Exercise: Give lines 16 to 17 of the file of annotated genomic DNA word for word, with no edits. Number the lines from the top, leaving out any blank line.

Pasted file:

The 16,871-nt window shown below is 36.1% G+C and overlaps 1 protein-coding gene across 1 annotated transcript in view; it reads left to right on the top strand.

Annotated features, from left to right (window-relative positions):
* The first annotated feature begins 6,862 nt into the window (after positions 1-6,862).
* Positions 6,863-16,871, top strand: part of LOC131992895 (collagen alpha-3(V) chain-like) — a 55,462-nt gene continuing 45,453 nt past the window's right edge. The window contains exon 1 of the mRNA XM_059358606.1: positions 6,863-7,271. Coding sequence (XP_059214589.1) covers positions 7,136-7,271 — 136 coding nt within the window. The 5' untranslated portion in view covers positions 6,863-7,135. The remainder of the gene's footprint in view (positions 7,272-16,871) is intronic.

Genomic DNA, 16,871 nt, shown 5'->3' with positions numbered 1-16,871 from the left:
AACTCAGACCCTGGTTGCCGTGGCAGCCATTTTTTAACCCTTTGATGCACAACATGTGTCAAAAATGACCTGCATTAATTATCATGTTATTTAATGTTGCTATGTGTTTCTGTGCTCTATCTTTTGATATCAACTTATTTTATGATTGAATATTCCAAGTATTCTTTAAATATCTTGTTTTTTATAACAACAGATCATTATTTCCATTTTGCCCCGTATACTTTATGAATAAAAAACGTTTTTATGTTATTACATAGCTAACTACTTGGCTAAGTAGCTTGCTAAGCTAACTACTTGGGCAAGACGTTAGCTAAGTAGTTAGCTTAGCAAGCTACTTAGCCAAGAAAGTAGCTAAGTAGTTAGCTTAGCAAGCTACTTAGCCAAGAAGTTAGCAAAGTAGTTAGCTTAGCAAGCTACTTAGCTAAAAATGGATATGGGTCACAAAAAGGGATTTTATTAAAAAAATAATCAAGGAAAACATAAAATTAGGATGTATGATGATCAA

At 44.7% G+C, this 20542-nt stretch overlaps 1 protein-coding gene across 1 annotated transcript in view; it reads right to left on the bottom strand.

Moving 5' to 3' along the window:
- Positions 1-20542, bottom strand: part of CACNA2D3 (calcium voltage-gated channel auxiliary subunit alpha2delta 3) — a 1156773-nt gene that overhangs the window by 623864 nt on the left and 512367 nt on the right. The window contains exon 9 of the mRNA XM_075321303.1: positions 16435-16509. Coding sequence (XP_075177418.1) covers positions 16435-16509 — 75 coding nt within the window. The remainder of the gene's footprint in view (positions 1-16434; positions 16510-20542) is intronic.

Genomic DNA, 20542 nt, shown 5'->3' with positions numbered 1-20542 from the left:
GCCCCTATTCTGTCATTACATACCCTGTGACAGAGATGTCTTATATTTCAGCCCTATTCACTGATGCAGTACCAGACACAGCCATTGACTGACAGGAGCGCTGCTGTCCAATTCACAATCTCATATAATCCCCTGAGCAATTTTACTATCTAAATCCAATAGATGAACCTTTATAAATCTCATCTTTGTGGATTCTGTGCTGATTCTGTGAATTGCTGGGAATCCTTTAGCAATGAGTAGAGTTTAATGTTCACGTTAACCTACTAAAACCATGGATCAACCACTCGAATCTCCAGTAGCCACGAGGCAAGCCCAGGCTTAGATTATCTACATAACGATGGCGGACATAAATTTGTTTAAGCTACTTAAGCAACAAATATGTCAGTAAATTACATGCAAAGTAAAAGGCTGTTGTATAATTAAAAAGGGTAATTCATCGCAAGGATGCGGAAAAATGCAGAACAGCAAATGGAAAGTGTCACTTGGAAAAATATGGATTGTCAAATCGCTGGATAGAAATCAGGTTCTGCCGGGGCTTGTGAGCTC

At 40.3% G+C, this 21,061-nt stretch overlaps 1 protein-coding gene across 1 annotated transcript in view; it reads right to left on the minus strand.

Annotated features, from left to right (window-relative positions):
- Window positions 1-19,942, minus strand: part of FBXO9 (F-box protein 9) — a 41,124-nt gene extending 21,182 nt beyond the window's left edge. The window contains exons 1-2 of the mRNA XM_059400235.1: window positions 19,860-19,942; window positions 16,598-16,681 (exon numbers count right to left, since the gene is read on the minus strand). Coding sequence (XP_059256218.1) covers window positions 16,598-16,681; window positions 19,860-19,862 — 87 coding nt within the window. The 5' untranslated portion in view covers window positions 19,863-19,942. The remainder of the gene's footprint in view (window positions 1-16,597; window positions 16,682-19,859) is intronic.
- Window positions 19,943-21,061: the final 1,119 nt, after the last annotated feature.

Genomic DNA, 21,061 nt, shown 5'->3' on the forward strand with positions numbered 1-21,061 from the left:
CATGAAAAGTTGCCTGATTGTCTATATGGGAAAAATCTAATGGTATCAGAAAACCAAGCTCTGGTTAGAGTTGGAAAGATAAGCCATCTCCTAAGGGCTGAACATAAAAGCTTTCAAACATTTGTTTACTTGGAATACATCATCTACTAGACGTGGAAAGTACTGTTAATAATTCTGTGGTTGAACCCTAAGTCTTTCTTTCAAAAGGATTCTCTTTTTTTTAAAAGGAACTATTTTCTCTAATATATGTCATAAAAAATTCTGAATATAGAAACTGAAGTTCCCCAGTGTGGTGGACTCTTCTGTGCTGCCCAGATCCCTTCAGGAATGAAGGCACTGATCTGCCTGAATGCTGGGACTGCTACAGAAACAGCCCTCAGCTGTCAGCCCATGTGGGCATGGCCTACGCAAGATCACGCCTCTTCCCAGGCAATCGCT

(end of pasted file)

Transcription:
Genomic DNA, 21,061 nt, shown 5'->3' on the forward strand with positions numbered 1-21,061 from the left:
CATGAAAAGTTGCCTGATTGTCTATATGGGAAAAATCTAATGGTATCAGAAAACCAAGCTCTGGTTAGAGTTGGAAAGATAAGCCATCTCCTAAGGGCTGAACATAAAAGCTTTCAAACATTTGTTTACTTGGAATACATCATCTACTAGACGTGGAAAGTACTGTTAATAATTCTGTGGTTGAACCCTAAGTCTTTCTTTCAAAAGGATTCTCTTTTTTTTAAAAGGAACTATTTTCTCTAATATATGTCATAAAAAATTCTGAATATAGAAACTGAAGTTCCCCAGTGTGGTGGACTCTTCTGTGCTGCCCAGATCCCTTCAGGAATGAAGGCACTGATCTGCCTGAATGCTGGGACTGCTACAGAAACAGCCCTCAGCTGTCAGCCCATGTGGGCATGGCCTACGCAAGATCACGCCTCTTCCCAGGCAATCGCT